by Amber Vogt, Deadwood, South Dakota
The formation of the Powder House Pass Community Improvement District (CID) will create a new development the size of a small town, located four miles from any infrastructure in rural Lawrence County in the southwestern corner of South Dakota. The CID allows the developer the ability to obtain funds through property taxes and special use taxes to pay for water, sewer and roads for the development.
The real estate situation in Lawrence County, located in the recreation mecca of the beautiful Black Hills, makes it attractive to developers. The county has not experienced a huge downturn in the housing market, which is composed of many second homes. With over 50 percent of the county being U.S. Forest Service land and much of the private land owned by large mining companies, not much was left for private development until the mining companies began to sell off land to private landholders.
In 2010, mining company Wharf Resources sold 1,023 acres to a private developer, who created Powder House Pass. This land is located along a major highway and near two ski resorts, the Mickelson Trail, which is open year around for mountain biking and snowmobiling, Spearfish Canyon, which is a scenic byway, and the towns of Lead and Deadwood.
The size of this development is expected to be similar to that of nearby towns. According to the 2012 U.S. Census, Lead had a population of 3,124 people with 1,320 acres of land and Deadwood had a population of 1,270 people with 2,451 acres of land. The new development has proposed 1,972 units or 1.9 units per acre over the 1,023 total acres purchased. Mixing residential and commercial, the development’s plans include strategically placed commercial facilities such as offices, shops, restaurants, pubs and a tech park.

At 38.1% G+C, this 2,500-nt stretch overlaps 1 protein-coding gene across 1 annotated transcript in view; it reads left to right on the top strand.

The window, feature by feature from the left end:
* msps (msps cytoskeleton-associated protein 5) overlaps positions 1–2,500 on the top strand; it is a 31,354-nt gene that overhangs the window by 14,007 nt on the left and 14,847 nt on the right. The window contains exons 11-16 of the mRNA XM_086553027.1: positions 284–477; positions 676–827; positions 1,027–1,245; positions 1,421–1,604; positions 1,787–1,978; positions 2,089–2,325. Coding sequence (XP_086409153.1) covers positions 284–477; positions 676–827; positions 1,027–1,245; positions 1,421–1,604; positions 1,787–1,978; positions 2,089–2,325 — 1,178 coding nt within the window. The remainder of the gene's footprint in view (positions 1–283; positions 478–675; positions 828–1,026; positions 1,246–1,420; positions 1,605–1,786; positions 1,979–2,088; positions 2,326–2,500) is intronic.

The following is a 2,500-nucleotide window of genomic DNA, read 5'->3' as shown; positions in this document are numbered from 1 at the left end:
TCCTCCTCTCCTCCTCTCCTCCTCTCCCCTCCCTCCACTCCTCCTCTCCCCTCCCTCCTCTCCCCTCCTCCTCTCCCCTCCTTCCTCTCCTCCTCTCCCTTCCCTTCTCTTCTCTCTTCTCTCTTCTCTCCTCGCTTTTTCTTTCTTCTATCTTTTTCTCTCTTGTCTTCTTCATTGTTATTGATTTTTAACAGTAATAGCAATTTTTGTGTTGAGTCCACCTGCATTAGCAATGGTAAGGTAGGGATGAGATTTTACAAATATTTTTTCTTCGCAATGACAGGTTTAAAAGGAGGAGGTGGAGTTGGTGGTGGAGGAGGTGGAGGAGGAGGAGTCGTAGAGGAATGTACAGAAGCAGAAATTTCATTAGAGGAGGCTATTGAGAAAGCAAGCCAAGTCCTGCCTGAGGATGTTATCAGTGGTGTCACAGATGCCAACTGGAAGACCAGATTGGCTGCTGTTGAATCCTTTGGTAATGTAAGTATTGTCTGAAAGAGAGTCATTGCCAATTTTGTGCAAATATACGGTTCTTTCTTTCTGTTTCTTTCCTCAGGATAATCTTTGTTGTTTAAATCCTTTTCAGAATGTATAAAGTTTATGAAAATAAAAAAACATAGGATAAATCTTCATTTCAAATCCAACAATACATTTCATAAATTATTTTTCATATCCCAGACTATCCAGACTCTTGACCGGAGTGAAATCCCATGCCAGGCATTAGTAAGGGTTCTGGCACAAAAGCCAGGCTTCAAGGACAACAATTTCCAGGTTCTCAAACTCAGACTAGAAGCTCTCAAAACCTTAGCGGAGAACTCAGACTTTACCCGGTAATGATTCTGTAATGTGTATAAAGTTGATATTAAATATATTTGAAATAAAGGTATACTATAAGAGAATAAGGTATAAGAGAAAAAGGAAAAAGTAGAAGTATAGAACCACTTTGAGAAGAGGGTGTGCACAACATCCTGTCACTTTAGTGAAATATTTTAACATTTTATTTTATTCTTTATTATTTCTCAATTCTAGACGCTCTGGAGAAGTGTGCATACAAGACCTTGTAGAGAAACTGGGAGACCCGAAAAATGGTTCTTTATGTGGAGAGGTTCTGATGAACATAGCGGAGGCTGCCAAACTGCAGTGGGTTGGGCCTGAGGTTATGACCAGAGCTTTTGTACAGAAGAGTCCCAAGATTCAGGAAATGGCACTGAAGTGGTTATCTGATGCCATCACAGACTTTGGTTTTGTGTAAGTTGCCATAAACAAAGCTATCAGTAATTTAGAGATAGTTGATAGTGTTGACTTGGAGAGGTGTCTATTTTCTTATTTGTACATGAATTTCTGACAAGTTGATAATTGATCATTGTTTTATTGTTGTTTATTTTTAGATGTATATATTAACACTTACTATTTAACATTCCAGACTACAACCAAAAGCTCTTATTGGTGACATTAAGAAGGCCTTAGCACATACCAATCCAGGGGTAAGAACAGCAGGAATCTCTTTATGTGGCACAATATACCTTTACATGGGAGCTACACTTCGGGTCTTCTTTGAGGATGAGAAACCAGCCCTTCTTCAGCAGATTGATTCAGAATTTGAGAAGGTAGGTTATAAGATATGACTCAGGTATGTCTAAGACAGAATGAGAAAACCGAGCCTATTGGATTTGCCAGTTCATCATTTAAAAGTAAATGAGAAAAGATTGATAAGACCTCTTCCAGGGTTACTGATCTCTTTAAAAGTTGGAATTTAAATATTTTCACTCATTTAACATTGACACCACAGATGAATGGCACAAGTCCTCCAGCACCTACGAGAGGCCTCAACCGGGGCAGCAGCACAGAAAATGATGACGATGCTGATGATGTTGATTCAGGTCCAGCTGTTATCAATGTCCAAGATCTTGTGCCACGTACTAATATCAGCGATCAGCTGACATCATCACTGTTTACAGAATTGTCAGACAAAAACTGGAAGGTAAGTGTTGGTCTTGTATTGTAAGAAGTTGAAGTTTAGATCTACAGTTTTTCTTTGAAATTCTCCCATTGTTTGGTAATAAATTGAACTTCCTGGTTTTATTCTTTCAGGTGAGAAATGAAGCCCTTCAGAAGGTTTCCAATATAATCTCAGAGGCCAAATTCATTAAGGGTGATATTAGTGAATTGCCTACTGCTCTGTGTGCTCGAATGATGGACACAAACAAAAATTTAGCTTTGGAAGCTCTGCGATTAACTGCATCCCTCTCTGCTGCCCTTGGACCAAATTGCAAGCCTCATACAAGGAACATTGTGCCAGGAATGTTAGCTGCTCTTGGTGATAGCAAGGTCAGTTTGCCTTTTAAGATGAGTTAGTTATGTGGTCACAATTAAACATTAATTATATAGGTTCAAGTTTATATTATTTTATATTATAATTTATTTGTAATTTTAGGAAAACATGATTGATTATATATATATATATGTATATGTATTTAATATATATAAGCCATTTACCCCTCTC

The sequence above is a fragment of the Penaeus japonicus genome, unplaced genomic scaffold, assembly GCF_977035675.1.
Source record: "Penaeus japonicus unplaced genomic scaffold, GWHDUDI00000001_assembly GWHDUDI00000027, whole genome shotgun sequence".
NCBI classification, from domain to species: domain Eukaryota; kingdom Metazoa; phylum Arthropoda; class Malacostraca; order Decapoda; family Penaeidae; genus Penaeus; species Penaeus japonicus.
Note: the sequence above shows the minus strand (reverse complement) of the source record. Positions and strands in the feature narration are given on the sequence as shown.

The development faces challenges as it is located four miles away from any infrastructure. The nearest town, Lead, has an elevation of one mile above sea level. The Powder House Pass development is at an even higher elevation, and faces a complex task to build infrastructure through rock. The infrastructure will also have to cross the city limits of Lead and Deadwood, as well as South Dakota Department of Transportation (DOT) and federal land managed by the U.S. Forest Service and the Bureau of Land Management.
The developer initially approached Lawrence County for a change of zoning to a Planned Unit Development-Master Planned Community to include but not be limited to: single family residential; multi-family residential; condos; townhomes; apartments; and some industrial and commercial areas. Through 2011 and 2012, the developer tried to obtain a tax increment financing district to help pay for all water and sewer lines. The developer withdrew the application in late 2012, citing an inability to reach an agreement with the Lead-Deadwood Sanitary District, which is responsible for the ownership and maintenance of the sewer system serving the two communities. In 2012, the developer made its way through the approval of a Community Improvement District (CID) and a Planned Unit Development phase.
Powder House Pass is the second ever CID to be created in South Dakota. Passed in 1988, the original CID legislation enabled the development of the Dakota Dunes CID, a 25-year development of 2,000 acres located in the southeast tip of the state. Today the community includes 100 businesses and approximately 2,700 residents. The taxable property value of the Dakota Dunes has increased from $2 million in 1988 to more than $376 million today.
A CID functions similar to a city government, but it cannot levy a local sales tax and cannot operate a police force. Powder House Pass CID falls underneath the jurisdiction of the Lawrence County Sheriff’s Office. The CID creates a governing board for the property, which can direct land uses in the development and levy property taxes and special use taxes to pay for services like water, sewer and road maintenance.